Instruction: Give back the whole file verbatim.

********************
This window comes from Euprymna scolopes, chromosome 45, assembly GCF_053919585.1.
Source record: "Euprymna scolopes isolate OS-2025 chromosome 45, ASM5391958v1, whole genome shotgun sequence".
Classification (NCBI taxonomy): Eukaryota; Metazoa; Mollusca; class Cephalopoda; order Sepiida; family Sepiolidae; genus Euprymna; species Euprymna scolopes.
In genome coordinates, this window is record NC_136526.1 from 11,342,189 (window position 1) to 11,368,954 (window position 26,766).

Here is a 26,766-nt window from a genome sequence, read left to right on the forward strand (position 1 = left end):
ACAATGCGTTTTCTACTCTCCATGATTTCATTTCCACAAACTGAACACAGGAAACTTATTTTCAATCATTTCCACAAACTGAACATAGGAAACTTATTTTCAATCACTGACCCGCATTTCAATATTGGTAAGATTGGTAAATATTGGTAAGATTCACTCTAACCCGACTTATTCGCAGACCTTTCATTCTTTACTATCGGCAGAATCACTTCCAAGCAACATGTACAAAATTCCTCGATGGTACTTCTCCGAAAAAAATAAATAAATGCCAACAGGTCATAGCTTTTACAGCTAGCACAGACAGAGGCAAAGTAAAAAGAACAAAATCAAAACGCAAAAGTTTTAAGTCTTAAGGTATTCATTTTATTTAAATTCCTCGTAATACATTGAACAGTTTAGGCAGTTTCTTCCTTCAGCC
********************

This window comes from Euprymna scolopes, chromosome 45, assembly GCF_053919585.1.
Source record: "Euprymna scolopes isolate OS-2025 chromosome 45, ASM5391958v1, whole genome shotgun sequence".
Classification (NCBI taxonomy): Eukaryota; Metazoa; Mollusca; class Cephalopoda; order Sepiida; family Sepiolidae; genus Euprymna; species Euprymna scolopes.
In genome coordinates, this window is record NC_136526.1 from 11,342,189 (window position 1) to 11,368,954 (window position 26,766).

Here is a 26,766-nt window from a genome sequence, read left to right on the forward strand (position 1 = left end):
ACAATGCGTTTTCTACTCTCCATGATTTCATTTCCACAAACTGAACACAGGAAACTTATTTTCAATCATTTCCACAAACTGAACATAGGAAACTTATTTTCAATCACTGACCCGCATTTCAATATTGGTAAGATTGGTAAATATTGGTAAGATTCACTCTAACCCGACTTATTCGCAGACCTTTCATTCTTTACTATCGGCAGAATCACTTCCAAGCAACATGTACAAAATTCCTCGATGGTACTTCTCCGAAAAAAATAAATAAATGCCAACAGGTCATAGCTTTTACAGCTAGCACAGACAGAGGCAAAGTAAAAAGAACAAAATCAAAACGCAAAAGTTTTAAGTCTTAAGGTATTCATTTTATTTAAATTCCTCGTAATACATTGAACAGTTTAGGCAGTTTCTTCCTTCAGCC